The power of rural reporting

When rural reporter Nazam Din Mir wrote the story of four siblings — aged three to 16 — who suffered serious disabilities after an unexploded bomb detonated where they were playing near their home in Noonabandi village, close to the Pakistan border in Poonch district, he did not realise the help he was rendering the family.

Shaheen, the eldest, lost an eye and one hand had to be amputated. Zaheen, 6, suffered extensive damage to her left eye. The family could not bear the medical expenses despite selling off agricultural land. But when Mir’s story appeared in English, Hindi and Urdu, the government and civil society got into action and provided medical help to the victims. Shaheen is now undergoing eye treatment and is determined to sit for her Class 10 exam. She also gets a disability pension.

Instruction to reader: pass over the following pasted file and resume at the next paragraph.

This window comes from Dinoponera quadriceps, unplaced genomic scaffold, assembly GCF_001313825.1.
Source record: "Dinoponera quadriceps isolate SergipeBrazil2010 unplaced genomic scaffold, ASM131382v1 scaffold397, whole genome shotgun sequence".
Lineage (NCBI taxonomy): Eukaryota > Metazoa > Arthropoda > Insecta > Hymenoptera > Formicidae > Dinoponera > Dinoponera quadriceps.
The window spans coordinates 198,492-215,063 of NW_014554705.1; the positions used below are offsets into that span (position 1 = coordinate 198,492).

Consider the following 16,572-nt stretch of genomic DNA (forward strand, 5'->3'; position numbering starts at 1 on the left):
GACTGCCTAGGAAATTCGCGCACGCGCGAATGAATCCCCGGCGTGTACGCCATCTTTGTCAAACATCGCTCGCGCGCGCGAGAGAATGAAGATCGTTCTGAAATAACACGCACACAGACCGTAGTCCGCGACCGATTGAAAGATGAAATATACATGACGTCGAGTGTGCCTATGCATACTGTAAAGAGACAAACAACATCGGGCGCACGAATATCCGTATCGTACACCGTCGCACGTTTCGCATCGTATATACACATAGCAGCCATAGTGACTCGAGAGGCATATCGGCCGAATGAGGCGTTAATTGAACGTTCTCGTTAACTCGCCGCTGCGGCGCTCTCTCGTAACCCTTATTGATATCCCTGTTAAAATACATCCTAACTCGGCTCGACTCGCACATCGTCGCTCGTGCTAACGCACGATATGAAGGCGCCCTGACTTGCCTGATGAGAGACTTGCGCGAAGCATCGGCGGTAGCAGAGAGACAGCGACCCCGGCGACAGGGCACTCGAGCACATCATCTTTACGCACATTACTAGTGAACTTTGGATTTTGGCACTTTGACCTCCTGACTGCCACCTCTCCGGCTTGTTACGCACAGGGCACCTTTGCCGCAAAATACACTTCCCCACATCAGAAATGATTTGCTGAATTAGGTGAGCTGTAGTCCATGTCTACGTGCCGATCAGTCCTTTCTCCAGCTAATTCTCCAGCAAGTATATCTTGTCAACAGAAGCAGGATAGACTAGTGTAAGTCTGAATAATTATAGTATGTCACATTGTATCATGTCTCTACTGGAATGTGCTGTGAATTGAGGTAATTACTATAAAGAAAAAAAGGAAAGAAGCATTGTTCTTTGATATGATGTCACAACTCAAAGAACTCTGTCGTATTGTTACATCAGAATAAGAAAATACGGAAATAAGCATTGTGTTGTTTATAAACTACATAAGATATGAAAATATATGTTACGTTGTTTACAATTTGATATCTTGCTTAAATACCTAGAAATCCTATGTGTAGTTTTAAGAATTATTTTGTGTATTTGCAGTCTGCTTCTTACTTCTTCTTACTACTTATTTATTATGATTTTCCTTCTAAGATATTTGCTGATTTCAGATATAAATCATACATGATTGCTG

Rural reporting had the same kind of effect yet again when young writer Basheer Ahmed Peer drew the attention of the world to the harrowing experience of the people of Shumaryal village in Kupwara who were daily forced to cross a makeshift bridge of tree logs and wooden planks.

During floods, crossing this bridge became that much riskier for school-going children, as well as the elderly population. Peer’s story spurred the State government to build a proper bridge, making life so much easier for the villagers...................Read more


Source web page: Business Line

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